Considering that you’ll need quite a few lessons before you’re fully comfortable riding your horse, you can see how this expense quickly adds up.
Factors that affect the cost of riding lessons include the type of riding, your own experience, the instructor’s skill level, and the location.
3. Illness And Old Age
Illness And Health
Another big reason that horses cost so much money over time is that they often incur illness and health issues as they age. According to Equus, the five areas of horse health that deteriorate with old age are:
- Weight loss
- Loss of fitness/agility
- A weakened immune system
- Poor dental health
As the horse gets older, you’ll also want to look out for serious and life-threatening illnesses such as colic and GI issues. Cushing’s disease and lameness also show up as the horse ages, and preventing these issues costs a lot of money in veterinary upkeep.
As your horse gets older, expect to put extra care and maintenance into these areas of its health in order to keep them in tip-top shape. The costs will likely increase as the horse ages.
Most horse breeds typically live between 25 and 30 years, although some horses even live past 40 years old. This is a pretty long lifespan for a pet or animal you are keeping.
Considering this lifespan, note that your expenses will get spread out over possibly decades, depending on the horse’s age when you take it in.
4. Breeding, Pedigree, And Size
In addition to the above factors of horse cost, keep in mind that bred horses typically cost more than rescued ones, at least at first. The thing is that rescued horses may have more health issues or training costs than a bred horse, even though a bred horse costs more to buy.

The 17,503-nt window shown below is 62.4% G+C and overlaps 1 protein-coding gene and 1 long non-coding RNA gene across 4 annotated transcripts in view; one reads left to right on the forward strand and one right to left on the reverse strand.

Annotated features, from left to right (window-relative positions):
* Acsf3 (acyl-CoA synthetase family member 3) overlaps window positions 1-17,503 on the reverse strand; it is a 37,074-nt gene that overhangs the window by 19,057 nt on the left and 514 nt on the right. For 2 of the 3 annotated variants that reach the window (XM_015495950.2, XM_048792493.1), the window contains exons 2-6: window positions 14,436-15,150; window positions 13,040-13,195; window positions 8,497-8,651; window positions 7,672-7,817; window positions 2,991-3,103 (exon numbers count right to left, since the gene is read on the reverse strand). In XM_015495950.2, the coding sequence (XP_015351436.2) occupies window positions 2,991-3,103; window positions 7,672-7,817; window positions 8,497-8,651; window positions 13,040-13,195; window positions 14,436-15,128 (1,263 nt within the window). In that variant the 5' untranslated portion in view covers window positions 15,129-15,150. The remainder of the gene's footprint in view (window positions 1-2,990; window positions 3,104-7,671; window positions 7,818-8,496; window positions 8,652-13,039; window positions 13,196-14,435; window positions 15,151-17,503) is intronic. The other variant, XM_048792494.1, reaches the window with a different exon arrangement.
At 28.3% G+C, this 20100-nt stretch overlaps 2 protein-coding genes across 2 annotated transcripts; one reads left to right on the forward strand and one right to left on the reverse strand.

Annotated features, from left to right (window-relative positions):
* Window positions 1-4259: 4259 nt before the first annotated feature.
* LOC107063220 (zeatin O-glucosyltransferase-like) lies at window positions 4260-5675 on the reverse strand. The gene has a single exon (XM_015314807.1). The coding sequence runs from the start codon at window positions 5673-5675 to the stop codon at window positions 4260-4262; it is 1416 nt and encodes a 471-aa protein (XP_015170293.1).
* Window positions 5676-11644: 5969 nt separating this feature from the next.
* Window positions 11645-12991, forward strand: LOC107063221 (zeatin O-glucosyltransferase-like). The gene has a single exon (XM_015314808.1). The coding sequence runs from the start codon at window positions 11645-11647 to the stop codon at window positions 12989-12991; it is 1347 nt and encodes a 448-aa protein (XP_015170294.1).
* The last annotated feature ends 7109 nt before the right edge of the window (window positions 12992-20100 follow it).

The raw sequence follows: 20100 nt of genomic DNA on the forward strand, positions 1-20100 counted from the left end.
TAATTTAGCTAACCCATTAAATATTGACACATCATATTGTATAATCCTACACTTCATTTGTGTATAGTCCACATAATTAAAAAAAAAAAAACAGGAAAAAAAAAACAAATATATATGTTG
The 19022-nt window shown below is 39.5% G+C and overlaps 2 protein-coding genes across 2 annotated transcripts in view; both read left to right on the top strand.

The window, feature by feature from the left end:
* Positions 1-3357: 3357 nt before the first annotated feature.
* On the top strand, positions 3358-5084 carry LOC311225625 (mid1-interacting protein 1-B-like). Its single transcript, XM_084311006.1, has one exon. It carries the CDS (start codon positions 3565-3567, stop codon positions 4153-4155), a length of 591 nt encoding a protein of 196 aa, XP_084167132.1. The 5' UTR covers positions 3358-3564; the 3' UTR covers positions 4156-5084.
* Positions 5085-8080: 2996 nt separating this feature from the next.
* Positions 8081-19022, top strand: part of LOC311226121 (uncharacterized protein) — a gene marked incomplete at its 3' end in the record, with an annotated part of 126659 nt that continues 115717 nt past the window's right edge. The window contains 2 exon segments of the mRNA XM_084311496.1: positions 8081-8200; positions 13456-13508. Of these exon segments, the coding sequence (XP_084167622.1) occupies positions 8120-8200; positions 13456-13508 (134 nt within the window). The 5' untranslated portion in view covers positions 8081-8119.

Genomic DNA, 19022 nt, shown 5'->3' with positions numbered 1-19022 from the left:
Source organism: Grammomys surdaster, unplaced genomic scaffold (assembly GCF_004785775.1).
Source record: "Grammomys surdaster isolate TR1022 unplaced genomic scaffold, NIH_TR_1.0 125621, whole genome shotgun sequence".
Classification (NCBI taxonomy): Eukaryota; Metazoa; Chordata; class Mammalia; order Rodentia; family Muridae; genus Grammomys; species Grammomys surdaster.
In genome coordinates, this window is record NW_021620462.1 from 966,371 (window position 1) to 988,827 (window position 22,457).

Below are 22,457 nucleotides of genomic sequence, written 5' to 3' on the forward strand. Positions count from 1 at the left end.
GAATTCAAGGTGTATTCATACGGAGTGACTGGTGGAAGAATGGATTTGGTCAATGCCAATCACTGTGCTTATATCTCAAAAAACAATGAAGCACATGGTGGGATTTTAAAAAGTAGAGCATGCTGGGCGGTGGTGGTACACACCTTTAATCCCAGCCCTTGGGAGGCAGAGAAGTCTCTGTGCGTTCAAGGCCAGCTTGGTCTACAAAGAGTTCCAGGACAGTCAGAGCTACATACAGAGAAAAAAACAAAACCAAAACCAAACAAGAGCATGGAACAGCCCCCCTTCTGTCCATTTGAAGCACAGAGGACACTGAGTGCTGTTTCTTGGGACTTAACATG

Depending on a horse’s breeding, its cost can vary a lot. Some horse breeds cost up to millions of dollars each, such as the Thoroughbred horse. This is one of the most expensive in the world and is often used for racing.
On the other hand, you may acquire a horse breed like a Clydesdale or Tennessee Walker, which each only cost a few thousand dollars on average.
A horse’s pedigree is basically its family tree and has to do with its bloodline/breeding over the generations. Horses with good pedigree are healthy over many generations, making them equipped for good health and traits.
You will pay much more money for a bred horse with good proof of pedigree than you will for a bred horse that you don’t know anything about.
And finally, the size of the horse you get will affect almost all aspects of cost. It’s common sense that a larger horse will eat more food, drink more water, and require more cleaning and grooming than a smaller horse.
So, when you consider this increase in need, you can see that a larger horse costs more on average. Note, however, that a smaller horse doesn’t necessarily always cost less.
You also have to consider the breed and other factors when considering the size. For example, a pony might cost just as much as a well-bred horse or more to maintain and take care of.
Buying a horse is never a free thing, even in the case of rescuing a horse. The annual expenses of a horse typically add up to thousands of dollars, and that’s not including the initial price of some expertly-bred horse breeds.
Horse ownership is expensive as horses are large animals that require extensive medical care, boarding, training, and supplies.